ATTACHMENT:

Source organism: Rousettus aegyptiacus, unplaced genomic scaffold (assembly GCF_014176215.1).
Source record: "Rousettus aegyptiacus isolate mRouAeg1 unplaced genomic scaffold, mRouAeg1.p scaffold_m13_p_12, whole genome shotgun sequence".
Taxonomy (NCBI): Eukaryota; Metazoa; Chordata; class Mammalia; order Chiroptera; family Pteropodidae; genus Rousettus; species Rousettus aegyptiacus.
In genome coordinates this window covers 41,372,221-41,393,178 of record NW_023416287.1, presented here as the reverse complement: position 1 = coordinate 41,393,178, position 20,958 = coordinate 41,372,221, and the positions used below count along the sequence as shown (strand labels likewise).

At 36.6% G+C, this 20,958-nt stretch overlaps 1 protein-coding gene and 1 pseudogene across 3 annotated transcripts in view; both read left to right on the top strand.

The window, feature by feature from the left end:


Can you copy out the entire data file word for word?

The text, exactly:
Source organism: Rousettus aegyptiacus, unplaced genomic scaffold (assembly GCF_014176215.1).
Source record: "Rousettus aegyptiacus isolate mRouAeg1 unplaced genomic scaffold, mRouAeg1.p scaffold_m13_p_12, whole genome shotgun sequence".
Taxonomy (NCBI): Eukaryota; Metazoa; Chordata; class Mammalia; order Chiroptera; family Pteropodidae; genus Rousettus; species Rousettus aegyptiacus.
In genome coordinates this window covers 41,372,221-41,393,178 of record NW_023416287.1, presented here as the reverse complement: position 1 = coordinate 41,393,178, position 20,958 = coordinate 41,372,221, and the positions used below count along the sequence as shown (strand labels likewise).

At 36.6% G+C, this 20,958-nt stretch overlaps 1 protein-coding gene and 1 pseudogene across 3 annotated transcripts in view; both read left to right on the top strand.

The window, feature by feature from the left end: